Reviewing and renewing our worship

Some work on these areas has been done by a small PCC sub group which will present to PCC, but in the New Year we will want to know what you all think and want and hope and dream about in these specific areas. It would be great, in time, to know your thoughts.

In early January, we are holding a special service which is often held before Christmas, which celebrates the newness and renewing that God offers us and His world. On 8th January at 3.00 pm at St Peter’s we are holding our Christingle service. It is a beautiful service for everyone and reminds us of all that we long for especially at this time of year: the orange is the world, the red ribbon is the love of God for us all, the candle is Jesus the Light of the World, the cocktail sticks with the sweets/dried fruit are God’s prvision for us and the gifts He gives each of us to serve Him and others. It would be wonderful to welcome as many of you as possible to that service.

I wish you a happy and holy Christmas and fruitful New Year when they come and please do pray for our life together as we journey with God into a new season together using the Living God’s Love prayer from the Diocese:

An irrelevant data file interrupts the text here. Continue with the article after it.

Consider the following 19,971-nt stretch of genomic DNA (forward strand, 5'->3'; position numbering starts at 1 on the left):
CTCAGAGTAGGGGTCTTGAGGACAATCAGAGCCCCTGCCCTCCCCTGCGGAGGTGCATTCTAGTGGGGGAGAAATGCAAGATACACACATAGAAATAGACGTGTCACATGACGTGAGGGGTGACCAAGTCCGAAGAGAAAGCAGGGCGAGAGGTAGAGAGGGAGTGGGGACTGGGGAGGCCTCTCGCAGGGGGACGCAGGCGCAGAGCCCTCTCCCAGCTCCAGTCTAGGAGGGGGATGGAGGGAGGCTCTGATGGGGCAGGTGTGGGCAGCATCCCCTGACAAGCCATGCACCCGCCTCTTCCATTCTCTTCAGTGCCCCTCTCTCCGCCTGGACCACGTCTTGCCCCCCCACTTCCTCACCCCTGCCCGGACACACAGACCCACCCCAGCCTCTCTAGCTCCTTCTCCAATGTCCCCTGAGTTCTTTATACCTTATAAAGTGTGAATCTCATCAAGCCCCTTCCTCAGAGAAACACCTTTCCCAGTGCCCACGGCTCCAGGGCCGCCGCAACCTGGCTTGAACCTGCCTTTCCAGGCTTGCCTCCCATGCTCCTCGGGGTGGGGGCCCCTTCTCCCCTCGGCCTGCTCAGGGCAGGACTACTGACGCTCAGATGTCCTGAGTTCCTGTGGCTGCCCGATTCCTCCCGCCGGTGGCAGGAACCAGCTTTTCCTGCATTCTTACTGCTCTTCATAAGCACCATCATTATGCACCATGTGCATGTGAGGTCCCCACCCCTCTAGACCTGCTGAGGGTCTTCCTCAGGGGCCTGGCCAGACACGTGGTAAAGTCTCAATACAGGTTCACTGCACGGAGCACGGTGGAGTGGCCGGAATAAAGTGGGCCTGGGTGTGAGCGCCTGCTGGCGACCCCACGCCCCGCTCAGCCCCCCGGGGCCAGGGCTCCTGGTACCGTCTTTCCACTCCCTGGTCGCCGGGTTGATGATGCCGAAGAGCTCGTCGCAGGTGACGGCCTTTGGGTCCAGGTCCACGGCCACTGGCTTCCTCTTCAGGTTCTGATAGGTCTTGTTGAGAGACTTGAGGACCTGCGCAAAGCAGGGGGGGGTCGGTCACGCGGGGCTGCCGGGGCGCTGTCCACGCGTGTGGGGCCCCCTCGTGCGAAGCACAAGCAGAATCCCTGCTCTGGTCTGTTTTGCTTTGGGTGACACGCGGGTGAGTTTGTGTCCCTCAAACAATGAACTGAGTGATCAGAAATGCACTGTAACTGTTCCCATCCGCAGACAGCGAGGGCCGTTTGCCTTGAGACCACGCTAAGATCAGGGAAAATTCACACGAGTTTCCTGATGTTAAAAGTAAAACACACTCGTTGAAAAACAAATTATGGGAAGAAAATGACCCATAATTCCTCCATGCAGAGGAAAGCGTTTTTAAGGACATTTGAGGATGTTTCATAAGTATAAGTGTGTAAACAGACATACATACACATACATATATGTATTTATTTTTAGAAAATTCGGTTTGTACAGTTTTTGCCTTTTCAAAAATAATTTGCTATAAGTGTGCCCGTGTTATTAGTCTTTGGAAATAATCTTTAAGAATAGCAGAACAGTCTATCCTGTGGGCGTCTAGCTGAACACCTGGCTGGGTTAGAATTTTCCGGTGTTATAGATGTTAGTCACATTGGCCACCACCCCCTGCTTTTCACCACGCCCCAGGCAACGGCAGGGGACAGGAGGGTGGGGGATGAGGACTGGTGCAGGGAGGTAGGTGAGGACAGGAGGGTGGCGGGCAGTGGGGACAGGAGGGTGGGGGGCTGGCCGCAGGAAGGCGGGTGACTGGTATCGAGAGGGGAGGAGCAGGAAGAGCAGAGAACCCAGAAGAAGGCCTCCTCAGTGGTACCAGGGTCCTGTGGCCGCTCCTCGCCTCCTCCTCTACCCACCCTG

Living God,

draw us deeper into your love;

Jesus our Lord,

send us to care and serve;

Holy Spirit,

make us heralds of good news.

Stir us, strengthen us,

teach and inspire us

to live your love

with generosity and joy,

imagination and courage;

for the sake of your world

and in the name of Jesus. Amen.

Saturday, 22 October 2011

November - the month of memory

Someone once described November as a month of memory. For me personally, the month is full of family memories - there are a few significant birthdays and my Grandparents’ wedding anniversary.

For us as the church, there is the feast of All Saints which reminds us of our heavenly home. The place that has been prepared for us is brought into our present as we remember those faithful men and women who, through Christ, have gone before us and are with God. The commemoration of All Souls is the day we remember those who have died and whom we have entrusted to God’s eternal keeping. We remember them and indeed each of us in prayer, that God would transform us all more and more into His likeness, and ready us for eternal life.

November is also the month, in which we as a nation remember those who gave and continue to give their lives in the name of war and in the cause of peace.

St Augustine of Hippo says that when we remember we literally re-member - we make present things that were once only in the past. In November, in that sense, we may well find ourselves surrounded by a great crowd of people and a swirling mist of emotions, noting that what separates life from death, heaven from earth, holy from earthly, is often very thin.